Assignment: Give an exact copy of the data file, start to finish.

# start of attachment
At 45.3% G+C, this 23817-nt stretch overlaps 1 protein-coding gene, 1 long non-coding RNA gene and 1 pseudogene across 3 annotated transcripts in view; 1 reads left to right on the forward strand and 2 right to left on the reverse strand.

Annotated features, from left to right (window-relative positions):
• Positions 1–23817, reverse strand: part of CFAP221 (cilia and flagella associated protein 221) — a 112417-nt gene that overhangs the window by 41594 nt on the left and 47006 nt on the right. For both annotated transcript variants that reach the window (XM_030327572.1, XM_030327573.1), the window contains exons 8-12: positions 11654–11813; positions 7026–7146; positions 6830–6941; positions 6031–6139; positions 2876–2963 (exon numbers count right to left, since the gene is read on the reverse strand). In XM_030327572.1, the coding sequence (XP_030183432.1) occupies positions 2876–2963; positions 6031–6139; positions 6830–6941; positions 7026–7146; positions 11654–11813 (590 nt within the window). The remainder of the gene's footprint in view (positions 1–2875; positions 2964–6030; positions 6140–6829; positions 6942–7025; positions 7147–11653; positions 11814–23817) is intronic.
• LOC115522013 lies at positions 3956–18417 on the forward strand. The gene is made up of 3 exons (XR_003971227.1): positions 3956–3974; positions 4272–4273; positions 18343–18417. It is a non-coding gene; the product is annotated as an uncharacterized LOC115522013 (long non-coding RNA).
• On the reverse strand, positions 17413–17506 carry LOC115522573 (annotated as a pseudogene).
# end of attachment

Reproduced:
At 45.3% G+C, this 23817-nt stretch overlaps 1 protein-coding gene, 1 long non-coding RNA gene and 1 pseudogene across 3 annotated transcripts in view; 1 reads left to right on the forward strand and 2 right to left on the reverse strand.

Annotated features, from left to right (window-relative positions):
• Positions 1–23817, reverse strand: part of CFAP221 (cilia and flagella associated protein 221) — a 112417-nt gene that overhangs the window by 41594 nt on the left and 47006 nt on the right. For both annotated transcript variants that reach the window (XM_030327572.1, XM_030327573.1), the window contains exons 8-12: positions 11654–11813; positions 7026–7146; positions 6830–6941; positions 6031–6139; positions 2876–2963 (exon numbers count right to left, since the gene is read on the reverse strand). In XM_030327572.1, the coding sequence (XP_030183432.1) occupies positions 2876–2963; positions 6031–6139; positions 6830–6941; positions 7026–7146; positions 11654–11813 (590 nt within the window). The remainder of the gene's footprint in view (positions 1–2875; positions 2964–6030; positions 6140–6829; positions 6942–7025; positions 7147–11653; positions 11814–23817) is intronic.
• LOC115522013 lies at positions 3956–18417 on the forward strand. The gene is made up of 3 exons (XR_003971227.1): positions 3956–3974; positions 4272–4273; positions 18343–18417. It is a non-coding gene; the product is annotated as an uncharacterized LOC115522013 (long non-coding RNA).
• On the reverse strand, positions 17413–17506 carry LOC115522573 (annotated as a pseudogene).